Today, UNRWA provides education, health care, vocational training, emergency relief and social services to 4.7 million Palestinian refugees in the West Bank, Gaza, Lebanon, Jordan and Syria. Although these refugees remain one of the region’s most disadvantaged communities, UNRWA has helped Palestinians become one of the area’s best educated societies. Many thousands of graduates of UNRWA’s 700 schools, which now educate 500,000 students, have higher degrees and have distinguished themselves in science, medicine, business and academia around the world.

Since the 1960’s, girls have made up around half of UNRWA’s students. The agency also runs 10 vocational centers that teach entrepreneurial skills, 65 women’s centers, and 40 rehabilitation programs in the most distressed areas. Through UNRWA micro-lending Palestinian men and women have received 220,000 loans worth over $250 million to help them achieve dignity and self sufficiency.

UNRWA health clinics receive over 11 million visits a year. Between the mid-1960s and 2006, infant mortality among UNRWA-served populations fell from 16 to 2.2 percent, beating the target of the World Heath Organization for the Middle East.

Contrary to a popular notion, Palestinians served by UNRWA do not exist on relief, except in severe crises like the war in Gaza. Most are poor, but the majority have become self sufficient. UNRWA education, health and other services have brought hope, dignity, and an escape from the most dire poverty for millions of Palestinian refugees, and have helped create a vibrant, productive, aspiring community.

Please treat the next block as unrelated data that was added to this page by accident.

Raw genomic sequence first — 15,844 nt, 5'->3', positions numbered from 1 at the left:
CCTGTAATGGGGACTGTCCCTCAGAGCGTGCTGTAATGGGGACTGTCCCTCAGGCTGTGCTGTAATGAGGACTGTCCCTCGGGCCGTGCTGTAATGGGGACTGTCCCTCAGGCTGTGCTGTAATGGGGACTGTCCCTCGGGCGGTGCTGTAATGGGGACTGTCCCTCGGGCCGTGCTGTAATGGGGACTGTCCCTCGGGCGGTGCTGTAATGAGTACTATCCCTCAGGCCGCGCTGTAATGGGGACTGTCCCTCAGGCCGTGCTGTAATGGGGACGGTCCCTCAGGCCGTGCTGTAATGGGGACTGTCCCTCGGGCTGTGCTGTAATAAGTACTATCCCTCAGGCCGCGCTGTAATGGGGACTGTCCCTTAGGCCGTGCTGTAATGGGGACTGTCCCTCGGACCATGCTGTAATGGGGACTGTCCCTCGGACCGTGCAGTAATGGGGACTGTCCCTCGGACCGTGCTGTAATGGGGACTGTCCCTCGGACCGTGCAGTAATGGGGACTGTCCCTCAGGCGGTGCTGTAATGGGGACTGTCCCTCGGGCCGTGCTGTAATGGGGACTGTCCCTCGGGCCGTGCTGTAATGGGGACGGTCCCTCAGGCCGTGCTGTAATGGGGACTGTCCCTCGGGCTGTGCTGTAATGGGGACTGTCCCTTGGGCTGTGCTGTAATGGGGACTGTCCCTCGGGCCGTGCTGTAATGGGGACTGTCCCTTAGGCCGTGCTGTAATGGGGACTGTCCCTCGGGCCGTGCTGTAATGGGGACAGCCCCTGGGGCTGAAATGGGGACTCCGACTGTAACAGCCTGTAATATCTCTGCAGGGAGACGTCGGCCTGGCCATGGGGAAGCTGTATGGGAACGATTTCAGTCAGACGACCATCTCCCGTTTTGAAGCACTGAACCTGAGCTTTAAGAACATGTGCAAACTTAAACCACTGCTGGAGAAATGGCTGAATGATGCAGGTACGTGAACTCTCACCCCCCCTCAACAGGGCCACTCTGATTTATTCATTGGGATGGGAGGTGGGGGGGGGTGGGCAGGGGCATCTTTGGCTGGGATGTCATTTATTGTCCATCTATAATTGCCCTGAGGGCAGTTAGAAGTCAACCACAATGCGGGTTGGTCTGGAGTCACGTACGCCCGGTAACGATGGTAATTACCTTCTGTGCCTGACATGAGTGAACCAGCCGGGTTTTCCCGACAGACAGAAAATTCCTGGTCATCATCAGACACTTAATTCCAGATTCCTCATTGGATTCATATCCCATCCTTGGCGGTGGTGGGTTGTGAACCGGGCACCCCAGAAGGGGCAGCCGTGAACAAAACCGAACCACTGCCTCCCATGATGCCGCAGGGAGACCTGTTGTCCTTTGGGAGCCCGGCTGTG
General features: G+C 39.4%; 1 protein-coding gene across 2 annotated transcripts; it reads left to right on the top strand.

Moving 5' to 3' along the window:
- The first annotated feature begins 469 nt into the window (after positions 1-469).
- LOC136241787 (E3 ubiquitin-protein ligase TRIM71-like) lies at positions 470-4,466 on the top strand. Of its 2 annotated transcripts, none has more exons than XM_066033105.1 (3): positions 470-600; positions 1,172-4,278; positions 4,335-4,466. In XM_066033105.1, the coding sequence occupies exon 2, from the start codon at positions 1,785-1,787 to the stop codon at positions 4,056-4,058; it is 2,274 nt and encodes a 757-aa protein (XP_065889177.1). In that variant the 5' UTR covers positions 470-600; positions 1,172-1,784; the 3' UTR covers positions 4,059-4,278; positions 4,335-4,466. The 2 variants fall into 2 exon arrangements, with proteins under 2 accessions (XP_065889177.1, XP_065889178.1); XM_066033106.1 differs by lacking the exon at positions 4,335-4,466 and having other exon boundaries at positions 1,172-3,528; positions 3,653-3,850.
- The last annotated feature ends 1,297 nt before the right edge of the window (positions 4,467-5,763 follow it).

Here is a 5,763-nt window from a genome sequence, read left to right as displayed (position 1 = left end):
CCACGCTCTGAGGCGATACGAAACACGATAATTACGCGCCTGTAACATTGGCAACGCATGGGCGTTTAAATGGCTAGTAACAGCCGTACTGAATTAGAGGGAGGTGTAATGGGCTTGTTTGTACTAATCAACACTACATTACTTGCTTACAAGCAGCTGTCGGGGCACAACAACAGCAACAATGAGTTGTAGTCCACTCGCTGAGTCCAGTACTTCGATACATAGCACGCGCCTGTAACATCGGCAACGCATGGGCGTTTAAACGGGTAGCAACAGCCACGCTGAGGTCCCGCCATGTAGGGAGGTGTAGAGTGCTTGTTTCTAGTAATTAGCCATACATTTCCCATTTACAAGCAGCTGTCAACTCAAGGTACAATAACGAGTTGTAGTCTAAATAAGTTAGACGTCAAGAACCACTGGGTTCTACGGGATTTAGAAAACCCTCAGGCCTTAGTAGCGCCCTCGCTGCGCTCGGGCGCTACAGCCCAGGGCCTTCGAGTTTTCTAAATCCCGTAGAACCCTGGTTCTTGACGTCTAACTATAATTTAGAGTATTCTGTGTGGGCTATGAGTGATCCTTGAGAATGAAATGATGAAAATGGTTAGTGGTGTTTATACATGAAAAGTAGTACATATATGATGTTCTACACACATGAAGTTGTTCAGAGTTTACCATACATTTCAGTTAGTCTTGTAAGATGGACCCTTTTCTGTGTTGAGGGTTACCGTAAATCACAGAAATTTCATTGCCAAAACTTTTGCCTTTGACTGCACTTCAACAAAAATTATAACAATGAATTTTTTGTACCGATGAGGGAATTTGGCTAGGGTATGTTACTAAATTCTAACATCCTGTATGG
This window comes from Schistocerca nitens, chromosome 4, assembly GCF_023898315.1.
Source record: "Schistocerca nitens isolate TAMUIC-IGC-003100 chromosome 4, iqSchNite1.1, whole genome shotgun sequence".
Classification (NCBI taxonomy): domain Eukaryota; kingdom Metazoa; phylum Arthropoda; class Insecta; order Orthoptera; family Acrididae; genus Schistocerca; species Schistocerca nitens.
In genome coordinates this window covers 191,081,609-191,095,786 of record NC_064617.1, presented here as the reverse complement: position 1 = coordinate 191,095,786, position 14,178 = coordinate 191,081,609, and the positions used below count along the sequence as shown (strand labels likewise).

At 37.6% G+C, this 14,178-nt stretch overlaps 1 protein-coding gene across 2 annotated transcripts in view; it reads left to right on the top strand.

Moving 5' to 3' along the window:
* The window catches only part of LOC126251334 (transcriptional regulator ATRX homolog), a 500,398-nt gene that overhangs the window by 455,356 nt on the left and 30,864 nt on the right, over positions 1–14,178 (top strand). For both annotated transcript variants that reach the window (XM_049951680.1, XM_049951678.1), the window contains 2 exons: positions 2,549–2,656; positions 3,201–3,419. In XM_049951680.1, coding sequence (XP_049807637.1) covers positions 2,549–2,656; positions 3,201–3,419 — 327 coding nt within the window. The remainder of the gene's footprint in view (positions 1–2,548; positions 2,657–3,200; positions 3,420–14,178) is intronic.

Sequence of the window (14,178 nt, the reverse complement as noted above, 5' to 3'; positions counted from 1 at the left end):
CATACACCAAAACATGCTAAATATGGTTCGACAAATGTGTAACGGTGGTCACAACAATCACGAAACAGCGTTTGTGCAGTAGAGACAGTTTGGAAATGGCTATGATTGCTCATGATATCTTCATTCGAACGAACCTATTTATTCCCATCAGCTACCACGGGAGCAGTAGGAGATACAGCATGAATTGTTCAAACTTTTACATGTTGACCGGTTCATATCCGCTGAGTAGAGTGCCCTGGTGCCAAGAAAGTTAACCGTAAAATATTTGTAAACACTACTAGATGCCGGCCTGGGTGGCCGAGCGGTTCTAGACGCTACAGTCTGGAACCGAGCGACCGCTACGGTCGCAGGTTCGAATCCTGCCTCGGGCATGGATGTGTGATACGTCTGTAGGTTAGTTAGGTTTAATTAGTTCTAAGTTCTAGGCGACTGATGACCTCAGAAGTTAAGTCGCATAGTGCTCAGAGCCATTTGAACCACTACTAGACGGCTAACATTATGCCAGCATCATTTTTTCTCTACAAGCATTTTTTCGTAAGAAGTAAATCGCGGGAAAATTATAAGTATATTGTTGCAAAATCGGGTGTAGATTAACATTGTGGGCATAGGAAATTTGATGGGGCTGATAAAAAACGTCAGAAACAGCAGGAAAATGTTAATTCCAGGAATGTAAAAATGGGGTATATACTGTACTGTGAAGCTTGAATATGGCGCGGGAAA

There are other misunderstandings about UNRWA: for example, the myth that UNRWA has perpetuated the Palestinian refugee problem by discouraging refugees from leading normal lives elsewhere. In fact, many refugees have left their camps and emigrated to other countries, but most lack such opportunities. It is the failure of the international community and the parties involved to resolve the refugee issue in the context of a just and durable peace deal that has perpetuated the refugee problem.

As for the well-worn charge that UNRWA has kept alive Palestinian opposition to Israel and supports radical politics, in fact it scrupulously avoids politicization of its staff and schools, which include courses in human rights and non-violence. In running its programs in the West Bank and Gaza, UNRWA works closely with officials in Israel. Indeed, UNRWA schools and services in the West Bank and Gaza are a buffer against joblessness, despair and extremism among refugees, 50% of whom are under 25, in an environment where unrest is a constant threat, pending a long overdue peace.

The United States, as UNRWA’s most generous donor for six decades, should be proud of its support for UNRWA’s human development programs for Palestinians. Notwithstanding perennial calls for cutting our contributions, all administrations, Republican and Democrat, have maintained America’s support for UNRWA as a vital counterpart to our peace-making diplomacy.

This year in Washington, amidst threats to stability and rising demands for freedom, jobs, and more decent lives in the Arab Middle East, there are calls for serious cuts in — or even eliminating — our annual contribution to UNRWA. At the same time, UNRWA’s needs are growing, as the refugee population grows. (Many students at UNRWA’s split-session schools in Gaza study in makeshift shipping containers.)

A retreat from America’s leadership in funding UNRWA would be foolish and damaging to U.S. interests and credibility. At a tumultuous turning point in the Middle East, where cries for freedom, jobs and human development are resonating, America needs to reinforce its investment in human development and more dignified lives for Middle Easterners. Keeping faith with America’s historic commitment to UNRWA is an essential way to confirm our nation’s commitment to these ideals.